The city of Worcester is a dump!
As a resident and some one who grew up making this city his childhood stomping grounds I can say that. I am not talking about the culture, the architecture, the history or even the people themselves. No, what I am talking about is the fact that Worcester is a trash dump.
Many of the neighborhoods, parks, walking paths, roadsides and playgrounds are festooned with litter. Despite the massive recycling efforts of the city and the state that very program is one of the reasons for the problem. Since the city is set upon the famous ‘seven hills’ there tends to be, what Winnie the Pooh would call, blustery days. Drive down any street during trash day and you are sure to see an assortment of milk jugs, water bottles and plastic bags dancing in the breeze as they tumble down a street.
I have personally watched the contractors who pick up our trash routinely drop, spill, kick and leave behind trash as they drive from house to house. Most of the bins are uncovered and no effort is made to pick up errant bits that escape their place in the bins. I have watched trash bounce past the sanitation workers as they stop to pick up the next bin. No one takes the 30 seconds to pick it up. A better system needs to be in place to reduce or eliminate the amount of recyclables that get lost from the bin to the back of the truck.
Residents contribute to the problem as well. Most of us who reside here in the city have seen more than one person blithely drop something on the ground without a second thought. I was at Vernon Medical Center the other day and watched children drop candy wrappers without mother saying a word.
In a four part series linked to this article I have filmed various neighborhoods documenting the amount of litter on the streets . What happens is that all of this trash washes down the steep streets of the city and ends up in the storm drains. Much of this water flows to aquifers and carries with it a toxic soup of God only knows what.
Burncoat Street resident Helen Carter who is working on the new Bottle Bill initiative has filmed trash pick up at Wawecus School. She and Mark Eckstein have spoken to me about Worcester’s Trash Problem and the updated bottle bill. Mark has informed me that the new bottle bill has the support of over 77% of the citizens of Massachusetts.
As we all know the current bottle bill does not cover other beverage containers. It only covers beer and soda. As bottlers shift to more juices, energy drinks and iced teas we are finding that 1/3 of these containers are ending up in the waste stream instead of being redeemed and recycled as opposed to over 80% of all redeemable containers being turned in. The new updated bill would raise redemption center payments.
Many family owned redemption centers have had to close due to increase handling costs. Although there was an increase for “redemption centers” , Bill Randell who runs a Randell Package Store, supports the expansion of the bottle bill but wants all business that accept returns to get the same handling fee as redemption centers. In addition, those businesses who carry “yellow” city rubbish bags, should be able to get a 5% mark-up as they do on lottery sales. If none of this will sell the legislators just use the new axiom of creating Green Jobs, that usually wins them over.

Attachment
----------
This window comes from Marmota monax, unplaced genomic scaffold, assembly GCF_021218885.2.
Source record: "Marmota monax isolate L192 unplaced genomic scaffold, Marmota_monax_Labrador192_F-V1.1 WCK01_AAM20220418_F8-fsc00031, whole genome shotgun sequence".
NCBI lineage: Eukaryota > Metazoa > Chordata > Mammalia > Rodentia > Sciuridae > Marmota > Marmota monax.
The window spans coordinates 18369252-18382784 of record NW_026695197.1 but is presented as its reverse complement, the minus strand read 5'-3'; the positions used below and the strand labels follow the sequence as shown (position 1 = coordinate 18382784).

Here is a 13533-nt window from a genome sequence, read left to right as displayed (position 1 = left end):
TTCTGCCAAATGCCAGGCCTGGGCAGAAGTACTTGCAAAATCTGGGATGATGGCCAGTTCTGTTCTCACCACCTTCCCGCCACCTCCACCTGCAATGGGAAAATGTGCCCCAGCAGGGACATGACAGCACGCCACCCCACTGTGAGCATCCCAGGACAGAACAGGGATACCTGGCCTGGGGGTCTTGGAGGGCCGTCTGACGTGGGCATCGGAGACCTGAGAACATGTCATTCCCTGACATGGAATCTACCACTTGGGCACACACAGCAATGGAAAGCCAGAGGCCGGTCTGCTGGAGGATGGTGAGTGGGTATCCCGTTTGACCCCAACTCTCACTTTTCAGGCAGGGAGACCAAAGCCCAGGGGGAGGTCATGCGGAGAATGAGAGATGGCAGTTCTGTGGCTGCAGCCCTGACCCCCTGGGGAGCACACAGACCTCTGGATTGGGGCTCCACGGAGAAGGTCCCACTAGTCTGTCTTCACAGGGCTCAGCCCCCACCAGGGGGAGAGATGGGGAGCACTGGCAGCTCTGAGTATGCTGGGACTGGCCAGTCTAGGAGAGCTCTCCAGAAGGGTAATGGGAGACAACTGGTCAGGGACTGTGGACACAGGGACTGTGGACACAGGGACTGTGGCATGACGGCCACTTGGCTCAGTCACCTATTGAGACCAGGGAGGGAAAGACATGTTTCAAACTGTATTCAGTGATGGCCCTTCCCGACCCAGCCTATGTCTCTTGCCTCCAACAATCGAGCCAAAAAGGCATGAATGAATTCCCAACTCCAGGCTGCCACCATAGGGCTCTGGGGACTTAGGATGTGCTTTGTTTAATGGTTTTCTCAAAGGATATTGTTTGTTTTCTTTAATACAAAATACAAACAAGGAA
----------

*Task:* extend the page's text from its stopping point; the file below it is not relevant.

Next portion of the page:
Speaking of Legislators.
Enter State Representative Dan Donahue. I spoke to Dan on the phone about this problem last Tuesday. Apparently the bottle bill is still locked up in the Environmental Committee. Polar of Worcester seems to have some concerns over the language of the bill as well. Odd, don’t they already have a deposit on their products? Representative Dan Donahue declined to say which way he was voting until it comes out of committee.
Helen Carter, Burncoat area resident, has taken part in the ‘adopt a basket’ program offered by the city. Essentially residents can get a basket from the city and attach it to a light pole for trash. It is the responsibility of the neighborhood to maintain it. I have asked at least three people in city government about this program and they all look at me like I have six heads. No one seems to know what I am talking about, except Helen Carter
Which begs the question. If no one at city hall or the DPW knows about the program how can residents learn about it? It must be like the solar powered trash compactors the city has installed under the thickly shaded trees on the Common. That’s working well.
While the city council was busy violating their Constitutional Oath last week there appeared in the agenda (buried on page 16) a request to fund the cleanup of the University Park and ‘no littering’ and ‘no dogs allowed’ signs in all of the cities parks. This is a step in the right direction because there isn’t enough dog poop on the sidewalks as it is and denying tax paying citizens the right to use a public park for family members is exactly how our local officials should be voting.